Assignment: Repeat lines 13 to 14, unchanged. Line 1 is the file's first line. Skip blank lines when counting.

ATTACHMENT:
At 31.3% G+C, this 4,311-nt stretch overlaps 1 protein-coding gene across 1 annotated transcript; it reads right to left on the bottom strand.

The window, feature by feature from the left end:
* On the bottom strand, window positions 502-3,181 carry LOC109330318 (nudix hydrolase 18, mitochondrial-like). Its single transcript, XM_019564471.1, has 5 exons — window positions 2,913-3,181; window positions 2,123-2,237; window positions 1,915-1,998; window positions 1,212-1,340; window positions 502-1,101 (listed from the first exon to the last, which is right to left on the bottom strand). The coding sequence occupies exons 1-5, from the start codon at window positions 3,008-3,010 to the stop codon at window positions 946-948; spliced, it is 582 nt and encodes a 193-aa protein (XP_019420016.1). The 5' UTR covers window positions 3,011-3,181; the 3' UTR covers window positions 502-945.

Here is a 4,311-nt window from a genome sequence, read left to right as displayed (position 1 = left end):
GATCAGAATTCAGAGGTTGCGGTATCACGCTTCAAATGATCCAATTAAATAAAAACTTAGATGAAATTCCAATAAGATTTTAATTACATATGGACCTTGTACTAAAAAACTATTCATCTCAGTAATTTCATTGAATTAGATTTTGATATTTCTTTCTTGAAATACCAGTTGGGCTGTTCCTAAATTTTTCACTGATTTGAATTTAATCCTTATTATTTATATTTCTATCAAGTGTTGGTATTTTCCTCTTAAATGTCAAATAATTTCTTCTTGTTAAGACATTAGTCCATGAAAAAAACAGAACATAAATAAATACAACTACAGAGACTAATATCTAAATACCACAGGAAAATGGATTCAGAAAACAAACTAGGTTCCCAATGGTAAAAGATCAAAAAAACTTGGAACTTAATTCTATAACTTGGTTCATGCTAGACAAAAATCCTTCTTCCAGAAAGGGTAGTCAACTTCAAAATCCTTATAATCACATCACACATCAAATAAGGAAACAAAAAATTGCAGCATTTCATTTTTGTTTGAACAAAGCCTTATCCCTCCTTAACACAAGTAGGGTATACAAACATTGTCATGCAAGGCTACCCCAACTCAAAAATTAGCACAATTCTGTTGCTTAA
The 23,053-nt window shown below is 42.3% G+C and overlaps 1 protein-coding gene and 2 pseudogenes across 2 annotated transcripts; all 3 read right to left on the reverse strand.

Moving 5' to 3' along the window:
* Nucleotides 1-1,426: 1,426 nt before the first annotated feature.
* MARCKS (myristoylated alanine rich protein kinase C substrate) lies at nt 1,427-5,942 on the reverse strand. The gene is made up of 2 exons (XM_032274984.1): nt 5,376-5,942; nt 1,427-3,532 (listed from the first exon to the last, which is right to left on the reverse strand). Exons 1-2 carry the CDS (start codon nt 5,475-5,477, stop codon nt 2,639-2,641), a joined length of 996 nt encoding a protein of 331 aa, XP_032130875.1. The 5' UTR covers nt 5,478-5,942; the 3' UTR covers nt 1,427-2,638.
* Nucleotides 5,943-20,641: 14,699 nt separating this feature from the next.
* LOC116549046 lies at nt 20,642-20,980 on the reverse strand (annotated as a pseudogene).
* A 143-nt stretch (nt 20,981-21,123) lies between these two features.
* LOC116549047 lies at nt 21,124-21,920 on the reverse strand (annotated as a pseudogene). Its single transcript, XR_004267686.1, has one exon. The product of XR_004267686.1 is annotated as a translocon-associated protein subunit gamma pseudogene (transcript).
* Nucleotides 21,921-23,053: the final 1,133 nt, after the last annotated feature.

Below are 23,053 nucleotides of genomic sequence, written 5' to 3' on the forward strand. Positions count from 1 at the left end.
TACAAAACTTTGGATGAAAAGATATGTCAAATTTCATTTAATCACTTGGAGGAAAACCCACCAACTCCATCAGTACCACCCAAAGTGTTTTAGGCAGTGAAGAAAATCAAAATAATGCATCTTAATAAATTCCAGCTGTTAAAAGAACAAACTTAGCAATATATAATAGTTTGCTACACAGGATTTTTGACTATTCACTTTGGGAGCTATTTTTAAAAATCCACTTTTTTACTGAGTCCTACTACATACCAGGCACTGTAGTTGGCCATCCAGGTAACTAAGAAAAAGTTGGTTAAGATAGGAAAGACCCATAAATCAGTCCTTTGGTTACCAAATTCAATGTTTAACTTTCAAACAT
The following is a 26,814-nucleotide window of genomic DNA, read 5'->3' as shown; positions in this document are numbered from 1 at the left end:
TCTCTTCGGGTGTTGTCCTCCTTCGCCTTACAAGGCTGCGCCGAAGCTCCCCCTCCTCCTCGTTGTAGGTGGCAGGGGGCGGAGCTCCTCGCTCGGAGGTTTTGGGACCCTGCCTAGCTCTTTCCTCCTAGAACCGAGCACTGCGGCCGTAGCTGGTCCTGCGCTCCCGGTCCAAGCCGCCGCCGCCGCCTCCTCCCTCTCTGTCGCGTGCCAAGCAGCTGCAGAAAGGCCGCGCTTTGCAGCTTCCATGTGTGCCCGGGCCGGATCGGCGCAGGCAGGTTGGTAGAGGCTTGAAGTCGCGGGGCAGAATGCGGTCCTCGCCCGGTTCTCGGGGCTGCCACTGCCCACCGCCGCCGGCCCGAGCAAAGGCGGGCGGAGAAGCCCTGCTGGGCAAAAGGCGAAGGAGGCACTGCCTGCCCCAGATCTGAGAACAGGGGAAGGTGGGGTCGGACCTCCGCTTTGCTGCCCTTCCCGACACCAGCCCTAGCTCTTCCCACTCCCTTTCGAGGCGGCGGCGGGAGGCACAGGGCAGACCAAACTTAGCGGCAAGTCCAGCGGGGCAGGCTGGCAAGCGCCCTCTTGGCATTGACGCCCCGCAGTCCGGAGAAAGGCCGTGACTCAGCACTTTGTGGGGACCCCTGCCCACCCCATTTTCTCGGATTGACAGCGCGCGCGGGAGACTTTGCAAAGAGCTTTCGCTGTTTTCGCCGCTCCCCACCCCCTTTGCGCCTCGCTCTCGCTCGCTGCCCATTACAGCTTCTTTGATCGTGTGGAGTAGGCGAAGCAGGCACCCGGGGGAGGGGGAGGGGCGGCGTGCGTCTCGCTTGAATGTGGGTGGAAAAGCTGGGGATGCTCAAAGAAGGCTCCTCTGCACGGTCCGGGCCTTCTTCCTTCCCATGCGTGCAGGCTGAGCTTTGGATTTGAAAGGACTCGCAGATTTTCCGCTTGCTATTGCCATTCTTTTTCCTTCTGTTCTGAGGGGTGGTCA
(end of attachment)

* LOC116549047 lies at nt 21,124-21,920 on the reverse strand (annotated as a pseudogene). Its single transcript, XR_004267686.1, has one exon. The product of XR_004267686.1 is annotated as a translocon-associated protein subunit gamma pseudogene (transcript).
* Nucleotides 21,921-23,053: the final 1,133 nt, after the last annotated feature.